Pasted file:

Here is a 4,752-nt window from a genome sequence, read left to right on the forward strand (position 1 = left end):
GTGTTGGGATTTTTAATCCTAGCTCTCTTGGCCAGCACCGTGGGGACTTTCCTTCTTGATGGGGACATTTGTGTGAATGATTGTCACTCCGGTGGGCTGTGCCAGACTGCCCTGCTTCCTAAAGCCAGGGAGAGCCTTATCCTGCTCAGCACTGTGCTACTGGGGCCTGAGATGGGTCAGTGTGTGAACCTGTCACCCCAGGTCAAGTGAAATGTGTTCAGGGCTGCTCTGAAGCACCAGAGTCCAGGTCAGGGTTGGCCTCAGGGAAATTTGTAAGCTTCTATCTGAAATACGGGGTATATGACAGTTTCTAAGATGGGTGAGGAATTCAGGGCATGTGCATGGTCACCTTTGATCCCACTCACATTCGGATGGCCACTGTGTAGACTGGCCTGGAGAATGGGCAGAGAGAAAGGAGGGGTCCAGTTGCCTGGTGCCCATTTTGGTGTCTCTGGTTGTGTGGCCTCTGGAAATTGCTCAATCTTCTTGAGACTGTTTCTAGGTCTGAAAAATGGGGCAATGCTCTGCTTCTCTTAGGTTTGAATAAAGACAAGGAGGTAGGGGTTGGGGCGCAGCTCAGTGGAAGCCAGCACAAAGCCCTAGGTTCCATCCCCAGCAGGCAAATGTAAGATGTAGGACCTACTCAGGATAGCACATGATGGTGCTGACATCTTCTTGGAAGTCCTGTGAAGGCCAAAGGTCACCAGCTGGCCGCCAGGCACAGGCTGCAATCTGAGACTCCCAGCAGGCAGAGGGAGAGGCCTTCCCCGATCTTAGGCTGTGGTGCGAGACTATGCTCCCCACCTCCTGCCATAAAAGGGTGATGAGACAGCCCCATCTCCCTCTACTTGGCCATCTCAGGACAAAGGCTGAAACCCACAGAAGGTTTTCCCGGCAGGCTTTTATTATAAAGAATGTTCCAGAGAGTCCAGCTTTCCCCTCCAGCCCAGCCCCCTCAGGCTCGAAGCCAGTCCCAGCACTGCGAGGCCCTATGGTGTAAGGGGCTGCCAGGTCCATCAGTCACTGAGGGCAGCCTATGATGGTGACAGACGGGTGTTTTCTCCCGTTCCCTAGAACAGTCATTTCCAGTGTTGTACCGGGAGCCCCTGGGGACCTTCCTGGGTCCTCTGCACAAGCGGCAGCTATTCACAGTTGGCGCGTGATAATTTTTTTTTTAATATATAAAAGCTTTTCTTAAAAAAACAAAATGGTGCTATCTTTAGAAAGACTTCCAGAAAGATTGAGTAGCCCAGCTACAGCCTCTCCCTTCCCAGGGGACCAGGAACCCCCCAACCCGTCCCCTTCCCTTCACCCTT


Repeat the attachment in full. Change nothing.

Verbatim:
Here is a 4,752-nt window from a genome sequence, read left to right on the forward strand (position 1 = left end):
GTGTTGGGATTTTTAATCCTAGCTCTCTTGGCCAGCACCGTGGGGACTTTCCTTCTTGATGGGGACATTTGTGTGAATGATTGTCACTCCGGTGGGCTGTGCCAGACTGCCCTGCTTCCTAAAGCCAGGGAGAGCCTTATCCTGCTCAGCACTGTGCTACTGGGGCCTGAGATGGGTCAGTGTGTGAACCTGTCACCCCAGGTCAAGTGAAATGTGTTCAGGGCTGCTCTGAAGCACCAGAGTCCAGGTCAGGGTTGGCCTCAGGGAAATTTGTAAGCTTCTATCTGAAATACGGGGTATATGACAGTTTCTAAGATGGGTGAGGAATTCAGGGCATGTGCATGGTCACCTTTGATCCCACTCACATTCGGATGGCCACTGTGTAGACTGGCCTGGAGAATGGGCAGAGAGAAAGGAGGGGTCCAGTTGCCTGGTGCCCATTTTGGTGTCTCTGGTTGTGTGGCCTCTGGAAATTGCTCAATCTTCTTGAGACTGTTTCTAGGTCTGAAAAATGGGGCAATGCTCTGCTTCTCTTAGGTTTGAATAAAGACAAGGAGGTAGGGGTTGGGGCGCAGCTCAGTGGAAGCCAGCACAAAGCCCTAGGTTCCATCCCCAGCAGGCAAATGTAAGATGTAGGACCTACTCAGGATAGCACATGATGGTGCTGACATCTTCTTGGAAGTCCTGTGAAGGCCAAAGGTCACCAGCTGGCCGCCAGGCACAGGCTGCAATCTGAGACTCCCAGCAGGCAGAGGGAGAGGCCTTCCCCGATCTTAGGCTGTGGTGCGAGACTATGCTCCCCACCTCCTGCCATAAAAGGGTGATGAGACAGCCCCATCTCCCTCTACTTGGCCATCTCAGGACAAAGGCTGAAACCCACAGAAGGTTTTCCCGGCAGGCTTTTATTATAAAGAATGTTCCAGAGAGTCCAGCTTTCCCCTCCAGCCCAGCCCCCTCAGGCTCGAAGCCAGTCCCAGCACTGCGAGGCCCTATGGTGTAAGGGGCTGCCAGGTCCATCAGTCACTGAGGGCAGCCTATGATGGTGACAGACGGGTGTTTTCTCCCGTTCCCTAGAACAGTCATTTCCAGTGTTGTACCGGGAGCCCCTGGGGACCTTCCTGGGTCCTCTGCACAAGCGGCAGCTATTCACAGTTGGCGCGTGATAATTTTTTTTTTAATATATAAAAGCTTTTCTTAAAAAAACAAAATGGTGCTATCTTTAGAAAGACTTCCAGAAAGATTGAGTAGCCCAGCTACAGCCTCTCCCTTCCCAGGGGACCAGGAACCCCCCAACCCGTCCCCTTCCCTTCACCCTT